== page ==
Facebook F8 2017 Keynote Recap


Messenger

Facebook launched Messenger chat bot in 2016 and has experienced over 1.2 billion people using the platform. As designed, many large organizations found value within this last year and use Messenger to enhance customer experience and increase sales. Facebook boasted numbers such as 100,000 bots on its network in addition to over 100,000 active chat bot developers.

Facebook F8 2017 Keynote Recap


Facebook took input from it’s 100,000 Messenger developers and included a few enhancements in their Messenger 2.0 platform, which was released today.

Facebook F8 2017 Keynote Recap


Messenger 2.0’s user interface enhancements include enhanced WebViews, support for Animated Gifs and sticky menus. Below the waterline, Facebook updated the AI engine to include support for smart replies, Parametric Codes 2.0 (their QR Code competitor) and something called Chat Extensions.


With Chat Extensions, you could integrate some features from your application with Messenger to allow easier app-to-messenger workflows, reducing the need to swap between applications.

We were treated to an example demonstration of Messenger 2.0’s integration with Delivery.com to allow easy ordering of food for a meal.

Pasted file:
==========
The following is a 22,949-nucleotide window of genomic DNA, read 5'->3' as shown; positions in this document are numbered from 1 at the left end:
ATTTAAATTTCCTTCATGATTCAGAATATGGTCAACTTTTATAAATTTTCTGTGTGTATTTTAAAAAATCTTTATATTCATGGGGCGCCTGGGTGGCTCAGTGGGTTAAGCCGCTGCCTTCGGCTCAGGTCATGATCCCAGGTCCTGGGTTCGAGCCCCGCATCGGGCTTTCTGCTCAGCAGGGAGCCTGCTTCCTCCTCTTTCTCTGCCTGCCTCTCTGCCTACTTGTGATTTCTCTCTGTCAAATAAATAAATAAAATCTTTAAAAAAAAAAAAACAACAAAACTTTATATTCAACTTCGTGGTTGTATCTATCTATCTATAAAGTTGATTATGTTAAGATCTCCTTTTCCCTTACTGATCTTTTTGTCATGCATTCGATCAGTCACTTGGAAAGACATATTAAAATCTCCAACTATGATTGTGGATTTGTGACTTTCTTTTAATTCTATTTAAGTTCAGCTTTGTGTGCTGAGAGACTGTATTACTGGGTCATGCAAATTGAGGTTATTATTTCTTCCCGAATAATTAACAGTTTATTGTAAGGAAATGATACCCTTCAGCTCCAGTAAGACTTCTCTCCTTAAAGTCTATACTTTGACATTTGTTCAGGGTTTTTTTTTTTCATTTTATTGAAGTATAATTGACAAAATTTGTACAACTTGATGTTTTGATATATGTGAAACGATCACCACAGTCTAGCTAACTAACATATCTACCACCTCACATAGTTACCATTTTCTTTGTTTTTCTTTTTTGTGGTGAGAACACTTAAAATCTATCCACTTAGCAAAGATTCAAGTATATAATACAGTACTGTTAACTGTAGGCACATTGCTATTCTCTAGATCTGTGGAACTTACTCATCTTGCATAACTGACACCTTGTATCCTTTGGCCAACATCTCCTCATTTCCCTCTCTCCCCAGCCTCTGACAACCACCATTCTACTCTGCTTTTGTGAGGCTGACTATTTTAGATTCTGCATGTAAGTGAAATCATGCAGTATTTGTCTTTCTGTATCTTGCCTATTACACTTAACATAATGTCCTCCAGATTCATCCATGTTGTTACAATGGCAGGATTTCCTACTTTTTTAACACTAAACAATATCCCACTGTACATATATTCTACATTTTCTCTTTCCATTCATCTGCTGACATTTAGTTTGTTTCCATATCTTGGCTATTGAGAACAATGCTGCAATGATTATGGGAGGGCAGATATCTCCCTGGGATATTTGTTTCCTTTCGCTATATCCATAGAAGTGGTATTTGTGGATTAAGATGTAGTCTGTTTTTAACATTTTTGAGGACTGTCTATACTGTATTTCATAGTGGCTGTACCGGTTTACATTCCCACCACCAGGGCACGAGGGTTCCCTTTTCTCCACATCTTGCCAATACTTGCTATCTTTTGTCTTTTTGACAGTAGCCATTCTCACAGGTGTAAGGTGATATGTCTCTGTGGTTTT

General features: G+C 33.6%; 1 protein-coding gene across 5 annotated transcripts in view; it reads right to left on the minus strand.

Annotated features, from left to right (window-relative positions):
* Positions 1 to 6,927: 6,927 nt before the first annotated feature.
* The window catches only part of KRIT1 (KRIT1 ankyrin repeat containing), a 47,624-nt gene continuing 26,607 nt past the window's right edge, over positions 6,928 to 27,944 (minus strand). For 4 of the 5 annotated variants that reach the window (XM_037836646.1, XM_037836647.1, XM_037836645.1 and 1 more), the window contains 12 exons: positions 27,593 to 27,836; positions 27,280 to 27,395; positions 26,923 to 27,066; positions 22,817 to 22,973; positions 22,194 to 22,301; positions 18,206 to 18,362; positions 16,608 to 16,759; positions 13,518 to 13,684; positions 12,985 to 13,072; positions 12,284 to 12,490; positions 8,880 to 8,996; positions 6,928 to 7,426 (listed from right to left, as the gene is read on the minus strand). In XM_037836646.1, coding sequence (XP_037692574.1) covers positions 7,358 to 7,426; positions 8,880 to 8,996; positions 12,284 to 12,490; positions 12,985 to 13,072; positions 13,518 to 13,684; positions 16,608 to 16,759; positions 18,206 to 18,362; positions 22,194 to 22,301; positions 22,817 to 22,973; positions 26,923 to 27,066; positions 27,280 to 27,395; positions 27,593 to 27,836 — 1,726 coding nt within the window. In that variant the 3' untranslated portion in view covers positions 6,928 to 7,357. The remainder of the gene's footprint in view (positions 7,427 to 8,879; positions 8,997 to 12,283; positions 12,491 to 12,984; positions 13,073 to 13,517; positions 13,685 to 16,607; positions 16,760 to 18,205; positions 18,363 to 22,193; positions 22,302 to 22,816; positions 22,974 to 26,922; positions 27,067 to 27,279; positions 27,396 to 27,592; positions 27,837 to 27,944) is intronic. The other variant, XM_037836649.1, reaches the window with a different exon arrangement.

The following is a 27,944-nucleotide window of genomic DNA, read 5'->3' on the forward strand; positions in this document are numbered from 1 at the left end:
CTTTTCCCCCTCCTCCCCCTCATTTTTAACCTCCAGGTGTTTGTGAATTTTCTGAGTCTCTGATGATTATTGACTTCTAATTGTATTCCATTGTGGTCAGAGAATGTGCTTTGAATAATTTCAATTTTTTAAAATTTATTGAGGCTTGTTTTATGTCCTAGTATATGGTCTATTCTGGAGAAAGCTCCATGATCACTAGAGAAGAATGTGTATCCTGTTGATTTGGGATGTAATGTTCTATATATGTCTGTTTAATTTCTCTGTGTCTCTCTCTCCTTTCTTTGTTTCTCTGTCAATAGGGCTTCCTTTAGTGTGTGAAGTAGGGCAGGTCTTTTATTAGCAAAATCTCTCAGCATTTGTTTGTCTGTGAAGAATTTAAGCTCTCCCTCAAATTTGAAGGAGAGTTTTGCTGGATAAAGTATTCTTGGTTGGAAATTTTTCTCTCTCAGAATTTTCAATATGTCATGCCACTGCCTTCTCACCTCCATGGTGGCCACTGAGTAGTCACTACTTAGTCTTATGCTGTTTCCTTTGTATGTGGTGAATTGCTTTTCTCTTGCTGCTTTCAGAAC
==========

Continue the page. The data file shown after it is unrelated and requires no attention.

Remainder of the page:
Developer communities

Facebook has increased its involvement with bringing developers together with what it calls Developer Circles.


This platform is designed to help people tackle problems revolving around specific areas of interest and even includes helping with organizing meetup events. It’s very likely that Facebook will grow this service beyond developers and become a threat to Meetup.com.

Investing in startups in the global economy

In today’s keynote, Facebook highlighted their commitment to helping startups get off the ground and delivering products as fast as possible. This is where the genius of the Facebook open source tools and platforms converge.


Facebook has been investing in open source technologies for years now. It is with these open source technologies, mixed with available platforms, such as Facebook, Messenger and their newly labeled Analytics that startups can realize their dreams faster and have more accurate insights into their customer base.

Wrapping up

This year’s F8 keynote was exciting and filled with visions of how AR, VR and Chatbots can help drive efficiencies for companies and communities. AR seems to be at the forefront of Facebook’s strategy for the next 12 months. While VR is promising, it is still clunky and has a much higher barrier to entry than AR, thus we predict that AR will get a much higher adoption rate. We think that Messenger will continue to grow as a key technology for businesses of any size in a multitude of industries, and Facebook has a proven track record of investing in the global community that helps people make the world a better place with its tools and platforms.


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Jay Garcia is co-founder and managing director at Modus Create. He is a U.S. Air Force veteran with 20 plus years of technology and consulting experience in leading RIA development for companies around the world. He is co-organizer of the NoVa.JS and NYC.JS meetups, and is actively involved in the software communities that provide business frameworks and technologies, which enable rich mobile and desktop web experiences.